What makes this sordid story even more bizarre is the fact that Phaidon are currently the owners of the venerable French film magazine Les Cahiers du Cinema and their Masters of Cinema books come with Cahiers branding on them. While Cahiers has not been a decent magazine for a number of years now, the name Cahiers du Cinema still means something. In fact, it means quite a bit more to European cinephilia than Masters of Cinema so why are Phaidon trading on someone else’s brand when they have an even more valuable brand of their own that they could trade on? A series of books released under the Cahiers du Cinema brand would be a great idea but instead, Phaidon have decided to borrow someone else’s name. Unfortunate.
Videovista has my review of Die Finanzen Des Grossherzogs. A silent black and white comedy made during the years of the Weimar Republic and directed by F. W. Murnau, the director who brought us such classics as Nosferatu (1922), The Last Laugh (1924) and Faust (1926).
It’s being sold as part of a Masters of Cinema set along with his proto-psychological thriller Phantom (1922) and while the film itself is something of a lightweight romp, I nonetheless found it quite an enjoyable one.
Can art ever articulate the truth? The films of Maurice Pialat display a grave ambivalence towards that question. With his first film, L’Enfance Nue (1968) Pialat showed a real animosity towards not only traditional forms of cinematic story-telling, but the very conceit and artificiality of fiction itself. Pialat is a director who wants to put the real world on the screen without the traditional intermediaries of editorial or narrative. However, despite this hostility to the artificiality of artistic representation, Pialat never returned to his roots as a documentary film-maker. Instead, he produced films such as Nous Ne Vieillirons Pas Ensemble (1972) and La Gueule Ouverte (1974). Films that presented themselves as traditional dramas, but which were in fact elaborately dramatised autobiographical meditations upon his own life.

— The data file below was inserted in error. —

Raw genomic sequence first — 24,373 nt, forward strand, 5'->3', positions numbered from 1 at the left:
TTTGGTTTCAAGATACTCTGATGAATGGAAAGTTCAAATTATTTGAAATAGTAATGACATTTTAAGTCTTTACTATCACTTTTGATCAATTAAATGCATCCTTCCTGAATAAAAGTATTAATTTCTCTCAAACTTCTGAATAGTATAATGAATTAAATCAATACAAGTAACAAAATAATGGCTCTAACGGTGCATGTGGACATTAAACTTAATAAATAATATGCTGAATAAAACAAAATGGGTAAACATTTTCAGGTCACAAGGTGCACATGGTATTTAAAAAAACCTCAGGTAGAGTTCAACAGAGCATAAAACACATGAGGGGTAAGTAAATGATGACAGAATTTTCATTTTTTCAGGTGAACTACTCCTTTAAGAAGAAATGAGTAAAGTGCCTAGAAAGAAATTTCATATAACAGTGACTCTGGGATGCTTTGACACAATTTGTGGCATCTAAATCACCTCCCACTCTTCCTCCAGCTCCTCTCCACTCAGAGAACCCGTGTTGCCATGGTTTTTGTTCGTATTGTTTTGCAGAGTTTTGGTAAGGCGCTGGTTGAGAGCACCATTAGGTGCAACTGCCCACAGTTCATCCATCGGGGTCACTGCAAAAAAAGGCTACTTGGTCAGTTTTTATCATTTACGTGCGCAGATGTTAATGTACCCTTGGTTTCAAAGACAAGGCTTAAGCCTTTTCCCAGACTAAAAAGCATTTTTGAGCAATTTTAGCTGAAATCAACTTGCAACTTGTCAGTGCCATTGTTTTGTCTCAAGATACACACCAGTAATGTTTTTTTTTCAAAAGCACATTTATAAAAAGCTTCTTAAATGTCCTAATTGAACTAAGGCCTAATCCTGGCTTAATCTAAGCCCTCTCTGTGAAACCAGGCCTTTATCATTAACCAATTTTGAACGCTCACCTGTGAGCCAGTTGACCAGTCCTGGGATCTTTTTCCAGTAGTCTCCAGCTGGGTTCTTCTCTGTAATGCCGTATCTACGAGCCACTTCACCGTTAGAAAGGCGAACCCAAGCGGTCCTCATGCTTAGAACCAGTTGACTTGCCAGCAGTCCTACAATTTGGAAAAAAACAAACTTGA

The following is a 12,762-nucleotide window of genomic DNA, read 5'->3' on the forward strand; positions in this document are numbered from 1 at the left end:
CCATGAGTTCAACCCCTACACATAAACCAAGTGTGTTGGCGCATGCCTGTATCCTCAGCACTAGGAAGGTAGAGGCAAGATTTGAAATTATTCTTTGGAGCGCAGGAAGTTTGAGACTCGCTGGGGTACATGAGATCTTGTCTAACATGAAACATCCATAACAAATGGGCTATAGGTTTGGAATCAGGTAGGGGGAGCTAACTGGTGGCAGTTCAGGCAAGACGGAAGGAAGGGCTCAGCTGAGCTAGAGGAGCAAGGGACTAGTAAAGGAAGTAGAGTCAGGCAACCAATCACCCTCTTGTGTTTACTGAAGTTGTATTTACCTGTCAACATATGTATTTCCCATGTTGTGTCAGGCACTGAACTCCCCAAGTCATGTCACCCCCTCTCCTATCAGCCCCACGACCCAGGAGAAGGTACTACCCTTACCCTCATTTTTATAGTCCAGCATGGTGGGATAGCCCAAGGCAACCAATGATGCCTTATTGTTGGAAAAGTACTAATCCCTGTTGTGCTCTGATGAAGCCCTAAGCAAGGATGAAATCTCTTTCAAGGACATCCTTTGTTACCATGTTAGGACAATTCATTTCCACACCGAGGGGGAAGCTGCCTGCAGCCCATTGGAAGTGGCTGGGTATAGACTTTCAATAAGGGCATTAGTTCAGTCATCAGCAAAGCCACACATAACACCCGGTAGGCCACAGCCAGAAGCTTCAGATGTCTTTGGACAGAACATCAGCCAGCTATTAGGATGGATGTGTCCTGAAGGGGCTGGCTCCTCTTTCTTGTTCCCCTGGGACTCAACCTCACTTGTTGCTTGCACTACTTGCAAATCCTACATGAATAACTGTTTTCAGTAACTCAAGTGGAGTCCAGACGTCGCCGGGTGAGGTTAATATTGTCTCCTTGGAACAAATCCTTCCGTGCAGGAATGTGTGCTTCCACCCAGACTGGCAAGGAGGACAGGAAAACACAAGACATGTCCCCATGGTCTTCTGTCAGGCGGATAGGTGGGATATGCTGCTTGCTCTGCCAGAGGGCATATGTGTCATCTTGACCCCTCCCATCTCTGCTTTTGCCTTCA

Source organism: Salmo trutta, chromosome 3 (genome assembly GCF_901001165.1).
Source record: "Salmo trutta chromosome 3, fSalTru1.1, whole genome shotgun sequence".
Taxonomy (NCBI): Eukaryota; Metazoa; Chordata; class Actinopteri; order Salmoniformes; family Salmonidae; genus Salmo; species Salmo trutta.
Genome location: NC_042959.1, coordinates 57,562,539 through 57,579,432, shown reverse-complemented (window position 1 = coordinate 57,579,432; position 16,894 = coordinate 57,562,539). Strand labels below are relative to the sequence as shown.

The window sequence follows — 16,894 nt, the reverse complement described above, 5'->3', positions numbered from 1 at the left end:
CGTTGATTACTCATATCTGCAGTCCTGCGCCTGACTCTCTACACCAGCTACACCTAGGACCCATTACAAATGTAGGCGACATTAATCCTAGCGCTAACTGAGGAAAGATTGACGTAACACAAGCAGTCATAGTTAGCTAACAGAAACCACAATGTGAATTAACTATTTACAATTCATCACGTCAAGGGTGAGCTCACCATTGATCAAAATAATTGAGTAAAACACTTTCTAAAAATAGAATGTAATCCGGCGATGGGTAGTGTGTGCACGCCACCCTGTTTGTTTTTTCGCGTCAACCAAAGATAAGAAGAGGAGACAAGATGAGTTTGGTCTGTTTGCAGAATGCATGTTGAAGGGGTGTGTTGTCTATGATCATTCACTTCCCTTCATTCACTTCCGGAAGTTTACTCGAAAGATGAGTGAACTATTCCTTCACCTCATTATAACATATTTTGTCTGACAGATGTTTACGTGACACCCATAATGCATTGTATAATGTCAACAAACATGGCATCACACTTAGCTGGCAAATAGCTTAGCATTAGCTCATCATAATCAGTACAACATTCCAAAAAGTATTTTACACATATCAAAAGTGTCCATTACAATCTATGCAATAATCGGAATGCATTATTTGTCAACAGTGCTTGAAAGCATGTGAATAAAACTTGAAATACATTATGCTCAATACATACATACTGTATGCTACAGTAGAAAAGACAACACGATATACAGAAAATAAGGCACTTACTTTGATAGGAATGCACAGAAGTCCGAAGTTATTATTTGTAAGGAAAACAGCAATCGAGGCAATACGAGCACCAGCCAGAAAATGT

Police is a film that continues Pialat’s tradition of ontological uncertainty. It is a work of genre by a film-maker who loathed fiction and a character study by a man who seemed to believe that there was no such thing as the self. Unsurprisingly, Police is a film that exists under a permanent ontological fog.
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One of the things that is most fascinating about Pialat as a director is that though completely devoid of sentimentality, his work also shows a perpetual awareness of the temptations that it offers. This lack of sentimentality applies abstractly to broad topics such as childhood but also, more concretely, to his own life. It is said that The Mouth Agape is one of Pialat’s most ‘autobiographical’ works but this is not a particularly useful distinction to make with regards to Pialat’s work as so many of his films – including Nous Ne Vieillirons Pas Ensemble (1972) and Loulou (1980) – are effectively just dramatisations of real events from his own life. A better way of thinking about La Gueule Ouverte is that it is one of his more intrusive works. It shines a light into places where we would rather not look. An unflattering and unsentimental light right onto the death of Pialat’s mother and the lives of both himself and his womanising father. It is a film about death without being about loss and a film about grief without being about sadness. It is, in a word, pitiless.